Rails: The Lisp of our Generation?

By Deane Barker on April 11, 2006

Why Ruby on Rails won’t become mainstream: I don’t know if I agree with this, but it’s well-written and well-reasoned. The writer predicts that Rails will become a the Smalltalk or Lisp of this generation — a highly advanced technology that still works great but never got popular.

There is no denying that Ruby on Rails is turning the Web programming world on its head.

Now that this introduction is out of the way, I’d like to take some time to explain why, in spite of all its qualities, Ruby on Rails will never become mainstream.

His reasons:

  1. Ruby itself (too complex, he says)
  2. Rails itself (too advanced and too clever, he argues)
  3. “Still no credible IDE.”
  4. Fanaticism.

    This is a crowd convinced that it has found the ultimate answer to everything, and they are not afraid to let you know.

    This is so, so true. My first opinion of Rails was that all the developers were insulting and condescending as hell. I’ve gotten over that, I guess, but I’m still bitter.

    In fact, my adoption of Rails was delayed about a year just because everyone involved in it just seemed like such a jerk, and they all seemed to be single-mindedly focused on making sure I knew how stupid I had been up until that point.

    Yes, your framework is snazzy, but PHP still works just fine, thank you very much.

  5. Crowd of a single mind.

    If you want to write a Web application in Ruby, there is only one solution. Only one. […] Ruby on Rails has pretty much nuked the field of Web development in Ruby […]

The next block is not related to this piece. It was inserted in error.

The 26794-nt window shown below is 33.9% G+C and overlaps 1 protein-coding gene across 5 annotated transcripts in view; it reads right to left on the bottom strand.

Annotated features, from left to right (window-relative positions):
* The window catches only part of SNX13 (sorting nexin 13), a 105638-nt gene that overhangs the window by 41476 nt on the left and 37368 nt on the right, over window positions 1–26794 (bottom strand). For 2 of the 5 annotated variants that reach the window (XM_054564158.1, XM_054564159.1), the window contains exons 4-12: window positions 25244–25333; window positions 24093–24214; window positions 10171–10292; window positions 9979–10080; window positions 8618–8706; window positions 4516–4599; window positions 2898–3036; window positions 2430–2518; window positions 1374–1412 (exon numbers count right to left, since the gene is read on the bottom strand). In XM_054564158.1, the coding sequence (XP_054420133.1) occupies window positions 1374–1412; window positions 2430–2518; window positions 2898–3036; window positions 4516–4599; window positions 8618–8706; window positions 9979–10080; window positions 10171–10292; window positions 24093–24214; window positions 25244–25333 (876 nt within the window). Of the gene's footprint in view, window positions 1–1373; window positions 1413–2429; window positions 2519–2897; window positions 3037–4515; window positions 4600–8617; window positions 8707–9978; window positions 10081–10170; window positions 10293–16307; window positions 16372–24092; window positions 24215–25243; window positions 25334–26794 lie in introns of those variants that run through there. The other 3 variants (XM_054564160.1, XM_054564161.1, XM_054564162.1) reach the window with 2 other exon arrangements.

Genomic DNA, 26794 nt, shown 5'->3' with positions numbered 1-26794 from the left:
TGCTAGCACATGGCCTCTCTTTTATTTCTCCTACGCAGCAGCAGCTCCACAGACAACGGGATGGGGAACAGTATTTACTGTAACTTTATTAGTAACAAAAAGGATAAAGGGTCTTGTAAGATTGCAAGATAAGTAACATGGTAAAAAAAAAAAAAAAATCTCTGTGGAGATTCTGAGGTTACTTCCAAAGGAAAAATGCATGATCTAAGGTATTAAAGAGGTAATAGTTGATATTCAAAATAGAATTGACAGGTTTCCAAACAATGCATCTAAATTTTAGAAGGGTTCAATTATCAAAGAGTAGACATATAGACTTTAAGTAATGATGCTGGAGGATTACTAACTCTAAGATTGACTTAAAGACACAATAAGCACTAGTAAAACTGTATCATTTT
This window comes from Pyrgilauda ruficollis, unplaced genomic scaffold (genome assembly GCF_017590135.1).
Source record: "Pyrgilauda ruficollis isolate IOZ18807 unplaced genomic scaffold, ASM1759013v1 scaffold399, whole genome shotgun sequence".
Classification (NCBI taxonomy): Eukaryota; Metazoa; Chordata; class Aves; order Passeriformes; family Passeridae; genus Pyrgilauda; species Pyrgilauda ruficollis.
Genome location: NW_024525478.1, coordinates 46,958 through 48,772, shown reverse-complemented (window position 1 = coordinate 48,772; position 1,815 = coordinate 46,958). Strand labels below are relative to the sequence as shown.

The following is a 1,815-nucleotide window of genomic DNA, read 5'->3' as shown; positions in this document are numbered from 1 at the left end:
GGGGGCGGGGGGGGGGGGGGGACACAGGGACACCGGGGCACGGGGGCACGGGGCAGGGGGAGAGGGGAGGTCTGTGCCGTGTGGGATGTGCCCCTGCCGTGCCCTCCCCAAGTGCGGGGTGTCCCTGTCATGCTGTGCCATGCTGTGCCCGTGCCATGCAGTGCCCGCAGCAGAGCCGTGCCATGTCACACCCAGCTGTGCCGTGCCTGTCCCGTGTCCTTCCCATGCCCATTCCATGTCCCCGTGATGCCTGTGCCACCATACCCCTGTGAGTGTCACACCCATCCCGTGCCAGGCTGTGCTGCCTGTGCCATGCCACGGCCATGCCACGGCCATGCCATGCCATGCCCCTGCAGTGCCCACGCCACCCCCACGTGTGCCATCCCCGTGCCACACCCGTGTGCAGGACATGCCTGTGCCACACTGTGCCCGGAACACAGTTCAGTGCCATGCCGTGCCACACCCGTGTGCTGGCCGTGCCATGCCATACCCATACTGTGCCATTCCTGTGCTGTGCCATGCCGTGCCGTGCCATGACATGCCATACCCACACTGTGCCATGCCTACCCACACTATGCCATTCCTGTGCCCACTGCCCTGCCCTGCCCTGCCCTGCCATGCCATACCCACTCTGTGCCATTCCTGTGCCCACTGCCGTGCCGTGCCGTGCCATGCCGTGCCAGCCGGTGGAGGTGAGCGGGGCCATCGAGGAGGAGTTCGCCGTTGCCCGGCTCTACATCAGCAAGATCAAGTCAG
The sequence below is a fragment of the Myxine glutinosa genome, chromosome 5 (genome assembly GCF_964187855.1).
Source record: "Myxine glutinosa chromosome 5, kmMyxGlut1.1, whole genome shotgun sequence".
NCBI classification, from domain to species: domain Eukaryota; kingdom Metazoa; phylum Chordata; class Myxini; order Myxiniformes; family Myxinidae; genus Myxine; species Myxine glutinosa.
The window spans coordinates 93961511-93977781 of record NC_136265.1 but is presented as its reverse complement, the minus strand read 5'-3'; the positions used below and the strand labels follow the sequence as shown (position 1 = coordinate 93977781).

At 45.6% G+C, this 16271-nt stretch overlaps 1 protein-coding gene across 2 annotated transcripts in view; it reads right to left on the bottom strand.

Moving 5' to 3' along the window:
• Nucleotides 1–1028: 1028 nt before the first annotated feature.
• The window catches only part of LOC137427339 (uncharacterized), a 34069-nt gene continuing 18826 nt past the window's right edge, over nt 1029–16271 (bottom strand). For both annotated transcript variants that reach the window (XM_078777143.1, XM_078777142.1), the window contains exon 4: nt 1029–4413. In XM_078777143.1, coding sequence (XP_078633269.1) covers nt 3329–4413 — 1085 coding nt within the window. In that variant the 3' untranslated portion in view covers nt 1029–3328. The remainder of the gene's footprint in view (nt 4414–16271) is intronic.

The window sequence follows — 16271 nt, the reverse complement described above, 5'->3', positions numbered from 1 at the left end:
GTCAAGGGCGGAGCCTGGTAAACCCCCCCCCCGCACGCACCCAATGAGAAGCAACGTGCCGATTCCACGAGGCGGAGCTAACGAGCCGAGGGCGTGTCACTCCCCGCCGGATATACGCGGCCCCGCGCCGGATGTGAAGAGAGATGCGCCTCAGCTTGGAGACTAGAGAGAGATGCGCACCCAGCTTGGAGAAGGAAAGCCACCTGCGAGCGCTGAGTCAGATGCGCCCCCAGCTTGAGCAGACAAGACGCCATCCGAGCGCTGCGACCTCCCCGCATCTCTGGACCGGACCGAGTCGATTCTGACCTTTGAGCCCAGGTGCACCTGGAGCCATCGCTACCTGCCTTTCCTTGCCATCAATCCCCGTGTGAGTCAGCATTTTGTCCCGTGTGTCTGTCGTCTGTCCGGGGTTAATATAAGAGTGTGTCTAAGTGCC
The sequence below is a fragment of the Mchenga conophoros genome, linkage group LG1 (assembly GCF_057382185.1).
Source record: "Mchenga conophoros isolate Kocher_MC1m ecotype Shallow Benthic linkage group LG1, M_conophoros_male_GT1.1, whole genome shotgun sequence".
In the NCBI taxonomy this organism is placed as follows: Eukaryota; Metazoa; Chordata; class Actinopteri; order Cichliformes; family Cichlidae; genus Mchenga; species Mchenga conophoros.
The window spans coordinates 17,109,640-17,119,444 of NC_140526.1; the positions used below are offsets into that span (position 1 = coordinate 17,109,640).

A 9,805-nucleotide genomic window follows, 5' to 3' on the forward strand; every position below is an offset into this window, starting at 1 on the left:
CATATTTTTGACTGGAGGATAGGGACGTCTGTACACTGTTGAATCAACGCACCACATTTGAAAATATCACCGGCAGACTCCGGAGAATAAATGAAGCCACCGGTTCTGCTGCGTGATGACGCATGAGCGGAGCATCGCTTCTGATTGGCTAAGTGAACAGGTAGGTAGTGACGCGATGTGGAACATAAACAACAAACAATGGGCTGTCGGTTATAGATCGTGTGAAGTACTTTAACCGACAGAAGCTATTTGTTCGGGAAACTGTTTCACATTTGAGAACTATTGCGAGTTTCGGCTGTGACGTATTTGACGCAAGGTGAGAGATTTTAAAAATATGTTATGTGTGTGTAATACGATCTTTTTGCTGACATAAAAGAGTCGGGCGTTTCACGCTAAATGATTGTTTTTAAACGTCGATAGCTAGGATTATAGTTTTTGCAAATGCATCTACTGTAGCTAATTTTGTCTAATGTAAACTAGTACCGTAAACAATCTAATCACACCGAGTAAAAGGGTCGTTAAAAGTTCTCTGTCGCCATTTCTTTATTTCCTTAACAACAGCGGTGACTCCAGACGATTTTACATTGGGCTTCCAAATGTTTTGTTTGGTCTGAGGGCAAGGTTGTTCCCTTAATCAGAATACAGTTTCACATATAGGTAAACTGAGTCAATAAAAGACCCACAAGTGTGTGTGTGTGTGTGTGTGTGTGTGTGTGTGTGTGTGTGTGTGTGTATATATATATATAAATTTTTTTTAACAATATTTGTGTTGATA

6. Enterprise capabilities and scalability unclear.

  7. Lack of support from Internet Providers.


  1. I use rails and I’m really clever. Rails rules. PHP is a yawn-inducing sickle to RoR’s nuclear-fuelled comnine harvester. The worst thing about this comment is it’s true! This jibberish about enterprise scaling is just that, jibberish. RoR scales in the same way google scales, you just throw more cheap commodity hardware into your cluster and front it with a load balancer. With the tools we’ve built on top of RoR it’s possible to churn out in a day sites that would take a month in PHP. We could have developed such tools for PHP too of course, but their usage would require a much steeper learning curve without Ruby’s metacass hackery.

    Lisp is inferior to Ruby because it’s not friendly enough to the common person so will always be niche and never have the wider support Ruby does – thus it will never die but it will always be niche – staying with the Emacs hackers in their temple of Stallman. Ruby will erode at both PHP and Java growing in market share year after year. And if you think the RoR crowd is arrogant try talking with the Lispers! Bahaha. Now there’s a folk who really think they found the holy grail.

    Rails has it’s faults but there is no better web framework for RAD in general release right now.

    Ruby has it’s quirks but it strikes a nice balance between being fairly english-like and consise without (getting (carried) away).

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